- Title: [SW News](AP) USAID Using Somalia, Sudan Ports
- Date :[Mon Mar 13 2000 - 22:40:50 EST ]
USAID Using Somalia, Sudan Ports
Story Filed: Monday, March 13, 2000 5:06 PM EST
ADDIS ABABA, Ethiopia (AP) -- The U.S. aid agency may use ports in Sudan and Somalia,
two countries with which the United States has strained or no diplomatic relations, to
deliver emergency aid to Ethiopian drought victims, a senior official said Monday.
Aid to the 8 million victims in land-locked Ethiopia is currently brought through the
port of Djibouti, said Hugh Parmer, assistant administrator of the U.S. Agency for
International Development. But Djibouti cannot handle the amount of food relief due this
year in the agency's expanded humanitarian mission.
As alternatives, Parmer said the agency is looking at Berbera in northern Somalia, and
Port Sudan in Sudan.
Somalia has not had a central government since 1991, and Berbera is located in a
separatist region that calls itself the Republic of Somaliland, but is not recognized by
any country. In 1993, 18 U.S. Army Rangers were killed in the capital, Mogadishu, by
Somalis during an abortive attempt to seize a leading warlord.
Relations with Sudan, meanwhile, are tense. The United States withdrew its embassy
staff in 1996, claiming Khartoum sponsored international terrorism, and relations worsened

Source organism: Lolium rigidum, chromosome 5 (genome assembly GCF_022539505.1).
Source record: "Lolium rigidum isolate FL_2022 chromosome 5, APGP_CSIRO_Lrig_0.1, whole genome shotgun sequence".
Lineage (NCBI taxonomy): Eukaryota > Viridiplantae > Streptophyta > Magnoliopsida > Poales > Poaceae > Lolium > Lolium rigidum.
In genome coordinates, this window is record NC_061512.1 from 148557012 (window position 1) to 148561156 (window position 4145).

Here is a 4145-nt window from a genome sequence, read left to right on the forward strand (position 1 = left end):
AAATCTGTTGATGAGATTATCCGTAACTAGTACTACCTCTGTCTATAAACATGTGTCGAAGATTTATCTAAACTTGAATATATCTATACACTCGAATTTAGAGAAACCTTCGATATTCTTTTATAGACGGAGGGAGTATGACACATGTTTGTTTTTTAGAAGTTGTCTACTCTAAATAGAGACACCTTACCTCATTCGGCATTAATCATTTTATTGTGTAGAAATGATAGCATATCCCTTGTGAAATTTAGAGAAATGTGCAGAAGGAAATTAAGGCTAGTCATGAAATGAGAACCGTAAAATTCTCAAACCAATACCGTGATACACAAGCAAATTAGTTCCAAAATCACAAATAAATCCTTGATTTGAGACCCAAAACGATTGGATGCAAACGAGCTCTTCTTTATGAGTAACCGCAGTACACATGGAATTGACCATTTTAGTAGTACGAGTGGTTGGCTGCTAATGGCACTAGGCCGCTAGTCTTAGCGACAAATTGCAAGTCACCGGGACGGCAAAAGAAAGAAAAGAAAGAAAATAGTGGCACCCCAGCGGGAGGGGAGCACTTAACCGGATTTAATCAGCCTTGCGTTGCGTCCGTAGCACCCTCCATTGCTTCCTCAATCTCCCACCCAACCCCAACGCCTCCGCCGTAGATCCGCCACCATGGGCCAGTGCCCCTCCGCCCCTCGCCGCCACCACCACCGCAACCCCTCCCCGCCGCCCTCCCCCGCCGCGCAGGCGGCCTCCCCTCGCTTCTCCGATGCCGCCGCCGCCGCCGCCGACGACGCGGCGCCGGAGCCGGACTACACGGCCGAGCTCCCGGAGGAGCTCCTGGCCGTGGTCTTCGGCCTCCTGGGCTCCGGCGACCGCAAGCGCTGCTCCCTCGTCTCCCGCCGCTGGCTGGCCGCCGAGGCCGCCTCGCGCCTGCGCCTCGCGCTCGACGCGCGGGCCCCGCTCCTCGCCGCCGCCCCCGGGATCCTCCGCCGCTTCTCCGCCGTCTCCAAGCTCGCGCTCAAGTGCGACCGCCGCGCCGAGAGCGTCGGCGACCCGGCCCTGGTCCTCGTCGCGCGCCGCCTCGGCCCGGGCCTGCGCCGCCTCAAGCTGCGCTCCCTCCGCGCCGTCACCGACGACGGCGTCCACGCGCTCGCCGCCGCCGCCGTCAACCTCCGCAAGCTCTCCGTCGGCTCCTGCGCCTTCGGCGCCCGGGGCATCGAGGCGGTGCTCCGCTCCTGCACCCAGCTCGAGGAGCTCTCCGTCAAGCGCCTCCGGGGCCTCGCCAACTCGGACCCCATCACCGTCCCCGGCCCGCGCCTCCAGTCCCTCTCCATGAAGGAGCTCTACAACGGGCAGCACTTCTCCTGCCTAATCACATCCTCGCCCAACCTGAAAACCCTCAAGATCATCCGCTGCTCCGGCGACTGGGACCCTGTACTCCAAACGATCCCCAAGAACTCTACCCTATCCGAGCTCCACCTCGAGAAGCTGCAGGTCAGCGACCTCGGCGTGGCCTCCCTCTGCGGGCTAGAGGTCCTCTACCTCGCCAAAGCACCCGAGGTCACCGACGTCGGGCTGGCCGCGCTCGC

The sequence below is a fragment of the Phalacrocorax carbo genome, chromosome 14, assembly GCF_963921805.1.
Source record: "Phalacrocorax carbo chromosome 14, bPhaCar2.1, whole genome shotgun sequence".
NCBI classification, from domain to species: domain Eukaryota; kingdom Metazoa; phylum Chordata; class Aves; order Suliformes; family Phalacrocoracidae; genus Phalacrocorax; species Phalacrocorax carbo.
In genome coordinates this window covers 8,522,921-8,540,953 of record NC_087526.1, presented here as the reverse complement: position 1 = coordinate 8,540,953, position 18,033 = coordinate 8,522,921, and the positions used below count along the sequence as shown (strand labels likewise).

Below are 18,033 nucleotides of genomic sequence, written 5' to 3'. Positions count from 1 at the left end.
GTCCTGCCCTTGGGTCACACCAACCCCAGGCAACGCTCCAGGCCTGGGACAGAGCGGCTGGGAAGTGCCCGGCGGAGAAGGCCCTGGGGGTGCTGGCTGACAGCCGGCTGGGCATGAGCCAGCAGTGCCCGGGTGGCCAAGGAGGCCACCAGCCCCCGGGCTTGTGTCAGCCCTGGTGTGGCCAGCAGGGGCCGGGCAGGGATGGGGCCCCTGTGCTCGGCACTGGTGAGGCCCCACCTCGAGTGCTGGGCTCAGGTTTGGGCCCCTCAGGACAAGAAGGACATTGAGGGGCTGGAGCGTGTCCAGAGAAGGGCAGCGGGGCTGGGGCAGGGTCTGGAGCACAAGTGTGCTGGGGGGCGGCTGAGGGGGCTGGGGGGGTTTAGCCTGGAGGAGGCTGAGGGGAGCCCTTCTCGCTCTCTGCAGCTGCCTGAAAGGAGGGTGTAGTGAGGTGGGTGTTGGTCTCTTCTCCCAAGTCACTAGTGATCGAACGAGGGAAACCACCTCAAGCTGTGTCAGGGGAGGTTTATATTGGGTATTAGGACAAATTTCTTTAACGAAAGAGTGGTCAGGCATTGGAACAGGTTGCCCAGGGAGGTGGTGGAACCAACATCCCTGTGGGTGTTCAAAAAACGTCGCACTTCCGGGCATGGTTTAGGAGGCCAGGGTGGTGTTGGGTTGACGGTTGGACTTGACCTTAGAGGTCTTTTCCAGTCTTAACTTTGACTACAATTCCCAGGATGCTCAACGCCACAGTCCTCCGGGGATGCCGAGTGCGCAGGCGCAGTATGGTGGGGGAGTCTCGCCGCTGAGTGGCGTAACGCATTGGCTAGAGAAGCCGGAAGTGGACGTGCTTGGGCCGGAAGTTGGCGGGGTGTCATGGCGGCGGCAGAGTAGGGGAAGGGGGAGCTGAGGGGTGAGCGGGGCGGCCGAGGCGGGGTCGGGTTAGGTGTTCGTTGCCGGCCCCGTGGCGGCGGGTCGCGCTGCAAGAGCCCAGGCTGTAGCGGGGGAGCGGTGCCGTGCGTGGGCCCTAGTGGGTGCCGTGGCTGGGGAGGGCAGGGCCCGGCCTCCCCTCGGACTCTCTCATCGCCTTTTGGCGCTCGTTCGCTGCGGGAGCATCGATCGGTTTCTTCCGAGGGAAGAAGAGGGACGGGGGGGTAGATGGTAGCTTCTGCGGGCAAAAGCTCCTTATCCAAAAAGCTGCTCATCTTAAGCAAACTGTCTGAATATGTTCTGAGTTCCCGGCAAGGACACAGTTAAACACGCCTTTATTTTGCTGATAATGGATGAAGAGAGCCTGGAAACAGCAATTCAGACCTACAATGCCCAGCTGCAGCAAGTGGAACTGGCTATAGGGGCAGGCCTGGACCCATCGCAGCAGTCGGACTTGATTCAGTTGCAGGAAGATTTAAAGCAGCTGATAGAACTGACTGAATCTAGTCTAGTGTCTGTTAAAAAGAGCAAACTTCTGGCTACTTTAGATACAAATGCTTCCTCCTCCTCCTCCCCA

further after U.S. airstrikes against the country in 1996.
Because of Ethiopia's 22-month border conflict with its neighbor, Eritrea, USAID is
unable to make use of the Eritrean ports of Assab and Massawa, which could cope with the
120,000 tons per month of food aid the agency intends to ship in, Parmer said.
``The war makes the logistical situation much more difficult,'' he told The Associated
Port Sudan, which would be considered only if Berbera's freight-handling capacity is
insufficient, presents political problems and has poor infrastructure. But ``the U.S.
government would probably allow it if were really crucial for humanitarian aid,'' Parmer
Parmer is on a tour of Ethiopia, Somalia, Eritrea, Kenya and Djibouti, where some 15
million people are threatened by crop failures resulting from prolonged drought. On
Saturday he visits Somalia, becoming the first senior U.S. official to visit Somalia since
Parmer will fly over Berbera on Saturday to assess road conditions from the Somali port
The number of Ethiopians affected by a two-year drought has risen from 2.2 million to
7.7 million over the last 12 months, according to USAID. The agency is also providing
emergency relief to 350,000 displaced people.
Copyright © 2000 Associated Press Information Services, all rights reserved.
[Back to the top] [